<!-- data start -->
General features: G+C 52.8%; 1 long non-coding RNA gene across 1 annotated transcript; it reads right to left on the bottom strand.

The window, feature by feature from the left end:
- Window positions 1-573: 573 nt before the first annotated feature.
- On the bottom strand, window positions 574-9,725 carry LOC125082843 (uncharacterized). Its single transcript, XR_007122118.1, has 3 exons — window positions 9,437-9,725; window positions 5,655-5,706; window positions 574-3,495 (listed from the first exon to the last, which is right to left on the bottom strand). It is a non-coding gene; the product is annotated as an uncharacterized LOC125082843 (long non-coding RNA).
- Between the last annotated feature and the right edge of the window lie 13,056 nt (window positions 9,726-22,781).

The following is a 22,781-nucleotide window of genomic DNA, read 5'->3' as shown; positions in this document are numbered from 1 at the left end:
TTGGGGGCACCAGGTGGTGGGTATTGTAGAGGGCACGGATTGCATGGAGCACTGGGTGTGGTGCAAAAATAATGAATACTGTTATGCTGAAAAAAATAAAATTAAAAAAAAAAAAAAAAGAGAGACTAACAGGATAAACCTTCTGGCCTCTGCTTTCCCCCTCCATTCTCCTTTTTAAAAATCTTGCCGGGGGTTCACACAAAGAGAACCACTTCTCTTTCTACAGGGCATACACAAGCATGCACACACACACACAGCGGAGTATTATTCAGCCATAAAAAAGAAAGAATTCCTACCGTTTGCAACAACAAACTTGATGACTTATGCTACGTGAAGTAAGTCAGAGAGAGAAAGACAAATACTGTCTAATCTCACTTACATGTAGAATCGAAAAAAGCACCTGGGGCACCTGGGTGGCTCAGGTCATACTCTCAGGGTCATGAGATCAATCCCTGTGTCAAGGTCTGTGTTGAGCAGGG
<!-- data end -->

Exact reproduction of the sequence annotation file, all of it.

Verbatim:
General features: G+C 52.8%; 1 long non-coding RNA gene across 1 annotated transcript; it reads right to left on the bottom strand.

The window, feature by feature from the left end:
- Window positions 1-573: 573 nt before the first annotated feature.
- On the bottom strand, window positions 574-9,725 carry LOC125082843 (uncharacterized). Its single transcript, XR_007122118.1, has 3 exons — window positions 9,437-9,725; window positions 5,655-5,706; window positions 574-3,495 (listed from the first exon to the last, which is right to left on the bottom strand). It is a non-coding gene; the product is annotated as an uncharacterized LOC125082843 (long non-coding RNA).
- Between the last annotated feature and the right edge of the window lie 13,056 nt (window positions 9,726-22,781).

The following is a 22,781-nucleotide window of genomic DNA, read 5'->3' as shown; positions in this document are numbered from 1 at the left end:
TTGGGGGCACCAGGTGGTGGGTATTGTAGAGGGCACGGATTGCATGGAGCACTGGGTGTGGTGCAAAAATAATGAATACTGTTATGCTGAAAAAAATAAAATTAAAAAAAAAAAAAAAAGAGAGACTAACAGGATAAACCTTCTGGCCTCTGCTTTCCCCCTCCATTCTCCTTTTTAAAAATCTTGCCGGGGGTTCACACAAAGAGAACCACTTCTCTTTCTACAGGGCATACACAAGCATGCACACACACACACAGCGGAGTATTATTCAGCCATAAAAAAGAAAGAATTCCTACCGTTTGCAACAACAAACTTGATGACTTATGCTACGTGAAGTAAGTCAGAGAGAGAAAGACAAATACTGTCTAATCTCACTTACATGTAGAATCGAAAAAAGCACCTGGGGCACCTGGGTGGCTCAGGTCATACTCTCAGGGTCATGAGATCAATCCCTGTGTCAAGGTCTGTGTTGAGCAGGG